Safe Ground is a charity that provides training programmes in prisons since 1995. [8]

The United Families & Friends Campaign (UFFC), is a coalition of those affected by deaths in police, prison and psychiatric custody, and supports others in similar situations. Established in 1997 initially as a network of black families, over recent years the group has expanded and now includes the families and friends of people from varied ethnic and cultural backgrounds. UFFC have an annual march.

Books Beyond Bars was formed in 2009 with the aim of “abolishing the prison system, supporting those harmed by it, and building sustainable collective alternatives.” The Bent Bars Project is “a letter-writing project for lesbian, gay, bisexual, transgender, transsexual, gender-variant, intersex, and queer prisoners in Britain. The project was founded in 2009, responding to a clear need to develop stronger connections and build solidarity between LGBTQ+ communities inside and outside prison walls.”

Joint Enterprise: Not Guilty by Association (JENGbA) is a grassroots campaign launched in 2010 by families wanting to highlight the abuse of the Joint Enterprise doctrine. The Reclaim Justice Network was launched in 2012 and was active until 2018. They were “campaigning to radically shrink criminal justice and build socially just alternatives. We believe in more social justice and less criminal justice.”

Empty Cages Collective was formed in 2014 to take action and organise against the prison industrial complex in the UK. It was active until 2021. 2014 also had a speaking tour and conference on prison abolition.

In 2015 an anonymous group carried out acid sabotage on a superjail’s foundations

Community Action on Prison Expansion (CAPE) was formed in 2015 and is a grassroots coalition of groups fighting prison expansion in the UK. Here is an article on CAPE and resisting prison expansion in the UK in 2014. Women in Prison (WIP) is “a national charity that delivers support for women affected by the criminal justice system in prisons, in the community and through our Women’s Centres. We campaign to end the harm caused to women, their families and our communities by imprisonment.” It has been active since at least 2015. We Own It has been campaigning against the privatisation of prisons and arguing for prisons to be publicly run since about 2015.

Here is an activist report from the G4S annual general meeting in 2016. G4S run several UK prisons. Smash IPP! campaigned between 2016-2020 against the imprisonment of people for public protection.

In 2017 the Empty Cages Collective organised the No More Prisons conference. There was also a tour around the UK of the Campaign to fight toxic prisons. The Empty Cages Collective and CAPE launched a campaign against four planned mega prisons.

The 2018 International Conference on Penal Abolition (ICOPA) took place in London. In 2018, Corporate Watch reported on prison expansion in the UK. Here is an NUS article on ‘Six things you can do to show solidarity with trans prisoners’. Novara Media have been campaigning for prison reform since 2018. Injustice: a documentary about British prisons from the view of UK prisoners. Abolitionist Futures is a “collaboration of community organisers and activists in Britain and Ireland who are working together to build a future without prisons, police and punishment.” They have been active since at least 2018.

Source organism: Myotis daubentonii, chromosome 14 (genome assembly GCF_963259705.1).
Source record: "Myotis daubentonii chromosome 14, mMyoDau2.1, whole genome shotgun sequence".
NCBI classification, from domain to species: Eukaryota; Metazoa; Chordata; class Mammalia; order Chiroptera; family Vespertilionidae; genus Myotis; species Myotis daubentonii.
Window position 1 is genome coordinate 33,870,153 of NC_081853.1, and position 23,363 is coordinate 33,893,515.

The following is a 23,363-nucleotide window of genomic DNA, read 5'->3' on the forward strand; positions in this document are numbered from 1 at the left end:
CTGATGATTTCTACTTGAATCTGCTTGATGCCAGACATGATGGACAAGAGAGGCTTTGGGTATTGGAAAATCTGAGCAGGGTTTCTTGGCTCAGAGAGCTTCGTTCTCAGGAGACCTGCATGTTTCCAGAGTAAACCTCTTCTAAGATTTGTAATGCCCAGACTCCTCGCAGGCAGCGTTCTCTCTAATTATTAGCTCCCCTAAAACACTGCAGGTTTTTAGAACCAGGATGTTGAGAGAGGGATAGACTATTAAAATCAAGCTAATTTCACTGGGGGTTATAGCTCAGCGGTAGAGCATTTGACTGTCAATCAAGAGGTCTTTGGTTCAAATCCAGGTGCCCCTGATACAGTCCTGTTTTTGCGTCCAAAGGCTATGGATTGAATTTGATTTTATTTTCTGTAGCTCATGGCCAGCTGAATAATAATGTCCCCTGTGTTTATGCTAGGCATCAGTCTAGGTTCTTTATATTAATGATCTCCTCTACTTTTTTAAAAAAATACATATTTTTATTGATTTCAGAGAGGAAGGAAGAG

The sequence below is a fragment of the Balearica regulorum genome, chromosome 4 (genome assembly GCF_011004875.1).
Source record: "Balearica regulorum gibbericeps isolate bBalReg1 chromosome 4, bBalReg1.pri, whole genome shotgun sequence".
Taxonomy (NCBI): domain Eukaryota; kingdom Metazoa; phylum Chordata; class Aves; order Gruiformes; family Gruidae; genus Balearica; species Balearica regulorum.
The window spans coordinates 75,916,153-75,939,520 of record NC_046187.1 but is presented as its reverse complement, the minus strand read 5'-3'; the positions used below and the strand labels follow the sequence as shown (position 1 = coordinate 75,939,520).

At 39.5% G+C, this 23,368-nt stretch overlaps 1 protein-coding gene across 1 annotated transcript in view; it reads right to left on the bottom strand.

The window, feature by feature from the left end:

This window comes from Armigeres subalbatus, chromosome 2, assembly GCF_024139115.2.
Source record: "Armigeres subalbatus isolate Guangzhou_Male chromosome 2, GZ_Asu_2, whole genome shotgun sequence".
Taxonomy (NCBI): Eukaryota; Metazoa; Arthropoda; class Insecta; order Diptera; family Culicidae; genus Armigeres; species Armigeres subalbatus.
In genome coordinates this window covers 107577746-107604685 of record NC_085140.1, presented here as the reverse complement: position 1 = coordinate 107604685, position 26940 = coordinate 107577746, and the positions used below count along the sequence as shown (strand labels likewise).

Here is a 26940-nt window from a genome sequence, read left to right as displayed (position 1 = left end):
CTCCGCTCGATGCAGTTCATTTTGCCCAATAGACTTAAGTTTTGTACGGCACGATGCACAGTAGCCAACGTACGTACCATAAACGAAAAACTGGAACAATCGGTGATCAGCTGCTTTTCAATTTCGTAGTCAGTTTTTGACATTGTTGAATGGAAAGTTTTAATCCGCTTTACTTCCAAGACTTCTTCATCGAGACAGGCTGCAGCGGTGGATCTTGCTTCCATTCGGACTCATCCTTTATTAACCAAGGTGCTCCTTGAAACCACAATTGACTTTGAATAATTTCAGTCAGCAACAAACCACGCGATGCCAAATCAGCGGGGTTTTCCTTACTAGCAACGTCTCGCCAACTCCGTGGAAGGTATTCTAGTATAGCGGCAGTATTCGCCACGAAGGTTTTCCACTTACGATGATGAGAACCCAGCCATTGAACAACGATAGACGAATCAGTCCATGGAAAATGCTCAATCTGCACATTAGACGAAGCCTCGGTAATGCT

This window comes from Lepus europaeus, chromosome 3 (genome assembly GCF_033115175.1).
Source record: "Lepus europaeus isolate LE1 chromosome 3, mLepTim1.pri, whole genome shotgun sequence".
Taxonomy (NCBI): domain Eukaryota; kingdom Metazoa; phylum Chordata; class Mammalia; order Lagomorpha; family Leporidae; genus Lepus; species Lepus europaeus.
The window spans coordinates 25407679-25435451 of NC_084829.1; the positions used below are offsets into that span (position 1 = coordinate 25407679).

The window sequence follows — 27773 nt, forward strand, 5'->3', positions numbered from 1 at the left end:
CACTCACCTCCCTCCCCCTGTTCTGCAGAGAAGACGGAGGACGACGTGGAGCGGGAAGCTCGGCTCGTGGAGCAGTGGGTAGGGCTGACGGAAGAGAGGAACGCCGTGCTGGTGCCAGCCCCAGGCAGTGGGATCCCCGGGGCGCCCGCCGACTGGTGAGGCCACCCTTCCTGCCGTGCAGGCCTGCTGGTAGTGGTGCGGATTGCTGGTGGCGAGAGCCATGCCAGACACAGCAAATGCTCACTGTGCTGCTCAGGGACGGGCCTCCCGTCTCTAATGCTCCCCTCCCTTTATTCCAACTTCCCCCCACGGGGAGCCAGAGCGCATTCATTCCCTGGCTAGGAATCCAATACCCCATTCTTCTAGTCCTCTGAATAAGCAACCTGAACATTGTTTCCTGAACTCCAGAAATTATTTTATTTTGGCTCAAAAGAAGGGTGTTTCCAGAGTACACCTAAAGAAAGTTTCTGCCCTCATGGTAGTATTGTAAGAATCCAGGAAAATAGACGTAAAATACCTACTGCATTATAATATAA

2019 saw activists taking action at the construction site for HMP Wellingborough.

Anti-prison expansion activists halted construction by blocking a road. Another protest occupied the site. Here is a 2020 article on ‘What Is Holding Back the Formation of a Global Prison Abolitionist Movement’.

In 2021, there was a protest at HMP Full Sutton, East Yorkshire. Here is a 2021 article listing inspiring organisations and thinkers leading the movement for police and prison abolition. The book

‘Brick by Brick: How We Build a World Without Prisons’ by Cradle Community came out in 2021.

In response to the arrests of those involved in the Bristol protests in 2021, Bristol Defendant Solidarity has been supporting them with legal info to solidarity through arrest & court. https://twitter.com/BristolDefenda1

There have been several prison riots inside prisons over the years. [10]

student movement

This article ‘A Comparative Framework for the Analysis of International Student Movements’, discusses defining student movements and different types of student movements.

See ‘student protests’ in the Political protest in Britain, 1985-2019 dataset. This article describes the repression of the student movement from the 1960s to 2010.

The UK student movement started in the 1880s:

“Student political activism has existed in U.K since the 1880s with the formation of the student representative councils, precursors of union organisations designed to present students interests. These later evolved into unions, many of which became part of the National Union of Students (NUS) formed in 1921. However, the NUS was designed to be specifically outside of “political and religious interests”, reducing its importance as a centre for student activism. During the 1930s students began to become more politically involved with the formation of many socialist societies at universities, ranging from social democratic to Marxist–Leninist and Trotskyite, even leading to Brian Simon, a communist, becoming head of the NUS.” [11]

Here is a post on Scottish students and their changing relationship with Scotland’s independence from the UK between the 1920s and 2010s. The National Association of Labour Student Organisations (NALSO) was formed in 1946, to later become Labour Students.